Dobkowski Explores the Impact of Modernization and Industrialization – Hobart and William Smith Colleges \
The HWS Update

Dobkowski Explores the Impact of Modernization and Industrialization

Prolific writer and professor Michael N. Dobkowski co-edits book On the Edge of Scarcity: Environment, Resources, Population, Sustainability, and Conflict.

March 19, 2002 GENEVA, N.Y.— Modernization and industrialization have been blamed for presenting the human race with many problems, inflicting deprivation, poverty, war and premature death on millions of people. In a newly published book, professors Michael N. Dobkowski, of Hobart and William Smith Colleges, and Isidor Wallimann, of the University of Applied Sciences in Basel, project a disastrous future for humankind as surplus populations collide with dwindling resources.

The book On the Edge of Scarcity: Environment, Resources, Population, Sustainability, and Conflict was released this month by Syracuse University Press. It was adapted from their previously published book The Coming Age of Scarcity: Preventing Mass Death and Genocide in the Twenty-first Century (1998).

“In this book we have addressed one of the most pressing and significant issues that humanity has confronted to date—the lack of life-sustaining resources,” Dobkowksi said.

Dobkowski has written several books including The Tarnished Dream: The Basis of American Anti-Semitism, The Politics of Indifference: Documentary History of Holocaust Victims in America, and Jewish American Voluntary Organizations. He has co-written other volumes on the Holocaust and genocide, as well as The Nuclear Predicament: Nuclear Weapons in the 21st Century. His current endeavors also include a Holocaust-era novel.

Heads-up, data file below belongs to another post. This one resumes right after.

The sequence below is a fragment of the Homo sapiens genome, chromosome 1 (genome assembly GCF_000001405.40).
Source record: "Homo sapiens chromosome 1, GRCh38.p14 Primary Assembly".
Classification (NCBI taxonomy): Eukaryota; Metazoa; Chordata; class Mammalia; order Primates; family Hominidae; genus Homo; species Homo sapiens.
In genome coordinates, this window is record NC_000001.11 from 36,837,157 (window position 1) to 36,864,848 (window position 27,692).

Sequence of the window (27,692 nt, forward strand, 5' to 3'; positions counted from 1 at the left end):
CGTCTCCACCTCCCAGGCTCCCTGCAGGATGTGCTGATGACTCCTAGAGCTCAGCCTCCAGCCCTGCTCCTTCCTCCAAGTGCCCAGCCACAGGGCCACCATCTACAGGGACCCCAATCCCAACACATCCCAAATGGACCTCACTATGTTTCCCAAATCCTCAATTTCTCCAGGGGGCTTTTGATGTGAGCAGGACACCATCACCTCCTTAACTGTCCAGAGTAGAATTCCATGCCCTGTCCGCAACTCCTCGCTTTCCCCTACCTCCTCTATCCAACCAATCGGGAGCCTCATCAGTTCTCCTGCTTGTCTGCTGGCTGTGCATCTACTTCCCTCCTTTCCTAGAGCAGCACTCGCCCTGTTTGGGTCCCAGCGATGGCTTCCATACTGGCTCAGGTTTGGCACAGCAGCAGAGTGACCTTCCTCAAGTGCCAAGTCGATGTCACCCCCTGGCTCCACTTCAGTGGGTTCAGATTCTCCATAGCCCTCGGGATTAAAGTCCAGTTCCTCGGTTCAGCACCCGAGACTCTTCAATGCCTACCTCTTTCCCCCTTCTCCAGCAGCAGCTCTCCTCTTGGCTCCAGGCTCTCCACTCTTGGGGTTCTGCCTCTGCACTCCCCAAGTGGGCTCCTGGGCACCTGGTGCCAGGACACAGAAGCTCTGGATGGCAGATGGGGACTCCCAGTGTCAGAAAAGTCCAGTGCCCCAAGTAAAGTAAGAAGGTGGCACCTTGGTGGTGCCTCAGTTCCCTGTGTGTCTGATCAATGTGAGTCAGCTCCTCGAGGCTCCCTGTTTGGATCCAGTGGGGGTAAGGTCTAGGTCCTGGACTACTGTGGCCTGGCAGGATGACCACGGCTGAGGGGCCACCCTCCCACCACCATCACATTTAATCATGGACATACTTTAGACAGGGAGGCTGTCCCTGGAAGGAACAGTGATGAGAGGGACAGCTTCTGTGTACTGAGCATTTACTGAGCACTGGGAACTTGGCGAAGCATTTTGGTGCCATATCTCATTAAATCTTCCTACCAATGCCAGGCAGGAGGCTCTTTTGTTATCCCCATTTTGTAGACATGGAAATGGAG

A professor of religious studies, he received his B.A., M.A., and Ph.D. (with distinction) from New York University. In 1996, 1998, and 2000 he participated in the Goldner Holocaust Symposium at Wroxton College in England, and in 1979 he was a Fellow at the Institute for the Teaching of the Post-Biblical Foundations of Western Civilization at the Jewish Theological Seminary. He received the New York University Ferdinand Czernin Prize in History and is a member of Phi Beta Kappa.

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